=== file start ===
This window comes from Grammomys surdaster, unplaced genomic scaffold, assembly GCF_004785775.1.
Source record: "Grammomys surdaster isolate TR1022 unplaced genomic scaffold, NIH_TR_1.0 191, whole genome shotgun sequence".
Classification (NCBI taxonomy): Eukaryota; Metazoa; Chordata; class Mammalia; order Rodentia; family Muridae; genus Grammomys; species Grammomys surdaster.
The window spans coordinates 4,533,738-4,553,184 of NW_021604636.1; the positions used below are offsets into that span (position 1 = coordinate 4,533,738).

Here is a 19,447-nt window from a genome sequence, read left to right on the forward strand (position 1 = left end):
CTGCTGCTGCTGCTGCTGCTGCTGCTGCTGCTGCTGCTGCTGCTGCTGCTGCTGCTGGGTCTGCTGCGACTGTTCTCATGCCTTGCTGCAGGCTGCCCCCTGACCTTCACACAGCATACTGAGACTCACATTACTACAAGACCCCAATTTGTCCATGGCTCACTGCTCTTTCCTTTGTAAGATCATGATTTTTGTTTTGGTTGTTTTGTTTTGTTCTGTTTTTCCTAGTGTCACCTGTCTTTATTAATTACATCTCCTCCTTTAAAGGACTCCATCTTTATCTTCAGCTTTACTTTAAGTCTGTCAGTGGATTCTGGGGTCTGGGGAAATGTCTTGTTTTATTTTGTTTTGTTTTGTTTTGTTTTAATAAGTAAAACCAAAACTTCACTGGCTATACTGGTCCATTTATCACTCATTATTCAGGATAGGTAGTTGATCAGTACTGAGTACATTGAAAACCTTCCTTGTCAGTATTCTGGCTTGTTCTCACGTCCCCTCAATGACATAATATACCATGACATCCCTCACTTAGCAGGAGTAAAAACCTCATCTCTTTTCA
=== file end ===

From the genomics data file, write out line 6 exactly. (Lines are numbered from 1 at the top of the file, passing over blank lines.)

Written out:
CTGCTGCTGCTGCTGCTGCTGCTGCTGCTGCTGCTGCTGCTGCTGCTGCTGCTGCTGGGTCTGCTGCGACTGTTCTCATGCCTTGCTGCAGGCTGCCCCCTGACCTTCACACAGCATACTGAGACTCACATTACTACAAGACCCCAATTTGTCCATGGCTCACTGCTCTTTCCTTTGTAAGATCATGATTTTTGTTTTGGTTGTTTTGTTTTGTTCTGTTTTTCCTAGTGTCACCTGTCTTTATTAATTACATCTCCTCCTTTAAAGGACTCCATCTTTATCTTCAGCTTTACTTTAAGTCTGTCAGTGGATTCTGGGGTCTGGGGAAATGTCTTGTTTTATTTTGTTTTGTTTTGTTTTGTTTTAATAAGTAAAACCAAAACTTCACTGGCTATACTGGTCCATTTATCACTCATTATTCAGGATAGGTAGTTGATCAGTACTGAGTACATTGAAAACCTTCCTTGTCAGTATTCTGGCTTGTTCTCACGTCCCCTCAATGACATAATATACCATGACATCCCTCACTTAGCAGGAGTAAAAACCTCATCTCTTTTCA